The government is seeking to require oil refineries to reveal prices of their supplies to gas stations, officials said Wednesday, a move that can show who is making how much from selling fuel.
The move follows the government's failed efforts to cap recent hikes in fuel prices, which only led to the country's refineries and gas stations pointing fingers at each other and accusing the other side of making excessive profits.
A government decree currently requires the country's refineries to reveal the amount of fuel they supply to retailers and individual gas stations and the total amount of money they receive from them every month, meaning the figures do not provide the price of each product for each seller.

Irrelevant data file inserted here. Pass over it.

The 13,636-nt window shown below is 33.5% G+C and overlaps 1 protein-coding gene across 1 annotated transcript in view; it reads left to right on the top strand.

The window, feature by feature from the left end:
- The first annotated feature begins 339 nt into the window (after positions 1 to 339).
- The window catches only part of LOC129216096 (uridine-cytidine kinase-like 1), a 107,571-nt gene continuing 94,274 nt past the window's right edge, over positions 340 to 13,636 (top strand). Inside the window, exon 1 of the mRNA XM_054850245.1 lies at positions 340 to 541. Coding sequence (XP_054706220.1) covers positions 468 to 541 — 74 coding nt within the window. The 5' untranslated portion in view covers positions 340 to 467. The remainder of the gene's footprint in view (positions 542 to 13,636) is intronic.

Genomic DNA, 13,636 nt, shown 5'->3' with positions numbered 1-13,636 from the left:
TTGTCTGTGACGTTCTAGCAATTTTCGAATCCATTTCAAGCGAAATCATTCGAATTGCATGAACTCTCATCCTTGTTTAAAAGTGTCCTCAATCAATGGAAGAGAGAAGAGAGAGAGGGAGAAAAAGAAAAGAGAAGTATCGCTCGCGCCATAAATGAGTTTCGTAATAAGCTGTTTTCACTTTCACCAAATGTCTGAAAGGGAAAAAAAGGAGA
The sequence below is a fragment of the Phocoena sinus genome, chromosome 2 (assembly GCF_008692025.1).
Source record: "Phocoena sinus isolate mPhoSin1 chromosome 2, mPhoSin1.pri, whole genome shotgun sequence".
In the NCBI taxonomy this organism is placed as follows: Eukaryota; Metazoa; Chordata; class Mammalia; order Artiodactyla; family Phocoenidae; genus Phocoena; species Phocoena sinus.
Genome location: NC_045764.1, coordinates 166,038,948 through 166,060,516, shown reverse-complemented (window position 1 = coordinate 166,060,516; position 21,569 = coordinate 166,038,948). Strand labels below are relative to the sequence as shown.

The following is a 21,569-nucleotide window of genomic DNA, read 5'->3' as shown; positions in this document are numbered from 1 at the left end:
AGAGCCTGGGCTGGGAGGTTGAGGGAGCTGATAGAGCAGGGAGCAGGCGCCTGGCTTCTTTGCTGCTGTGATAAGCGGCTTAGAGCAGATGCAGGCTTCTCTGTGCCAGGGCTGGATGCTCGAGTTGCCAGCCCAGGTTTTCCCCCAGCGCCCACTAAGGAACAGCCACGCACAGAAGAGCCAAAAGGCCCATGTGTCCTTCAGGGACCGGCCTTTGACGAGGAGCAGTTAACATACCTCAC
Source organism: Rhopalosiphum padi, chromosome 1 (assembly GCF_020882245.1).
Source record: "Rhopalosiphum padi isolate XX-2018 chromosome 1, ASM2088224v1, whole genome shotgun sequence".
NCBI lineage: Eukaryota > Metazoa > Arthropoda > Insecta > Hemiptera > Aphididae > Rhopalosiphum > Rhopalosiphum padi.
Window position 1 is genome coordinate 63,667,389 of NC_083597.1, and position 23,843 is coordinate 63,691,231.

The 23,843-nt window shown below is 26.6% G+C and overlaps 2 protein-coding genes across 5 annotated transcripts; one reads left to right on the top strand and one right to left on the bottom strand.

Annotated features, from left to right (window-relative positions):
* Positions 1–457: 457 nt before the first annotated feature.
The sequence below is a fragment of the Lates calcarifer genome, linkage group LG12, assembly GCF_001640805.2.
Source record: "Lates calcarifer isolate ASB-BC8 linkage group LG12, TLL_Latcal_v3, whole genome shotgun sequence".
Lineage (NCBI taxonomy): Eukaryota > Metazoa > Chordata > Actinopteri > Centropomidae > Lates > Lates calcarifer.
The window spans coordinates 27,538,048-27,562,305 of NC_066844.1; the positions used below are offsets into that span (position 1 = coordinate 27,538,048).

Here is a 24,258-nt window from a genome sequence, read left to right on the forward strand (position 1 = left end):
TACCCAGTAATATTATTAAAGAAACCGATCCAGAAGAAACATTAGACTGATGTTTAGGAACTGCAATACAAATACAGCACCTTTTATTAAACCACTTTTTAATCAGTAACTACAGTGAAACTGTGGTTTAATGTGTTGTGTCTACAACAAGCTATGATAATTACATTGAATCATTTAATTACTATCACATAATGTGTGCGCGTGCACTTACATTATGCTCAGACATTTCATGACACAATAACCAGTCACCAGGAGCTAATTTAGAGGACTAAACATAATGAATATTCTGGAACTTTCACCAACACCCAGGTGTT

The Ministry of Knowledge Economy announced a revision to the decree that, when enacted, will require the refineries to regularly reveal the size and price of each shipment to each seller.
"The government believes it will help ensure the people's right to know and also price transparency of oil products by expanding the scope of disclosure by refineries to their retail prices," the ministry said.
The information is expected to reveal how much money the refineries are making and, by comparing it to the selling price for their customers, also expected to reveal how much profit individual gas stations make.
Apart from the proposed revision, the ministry has been looking into the books of some 500 selected gas stations throughout the country to see if they are making excessive profits by unnecessarily raising their prices.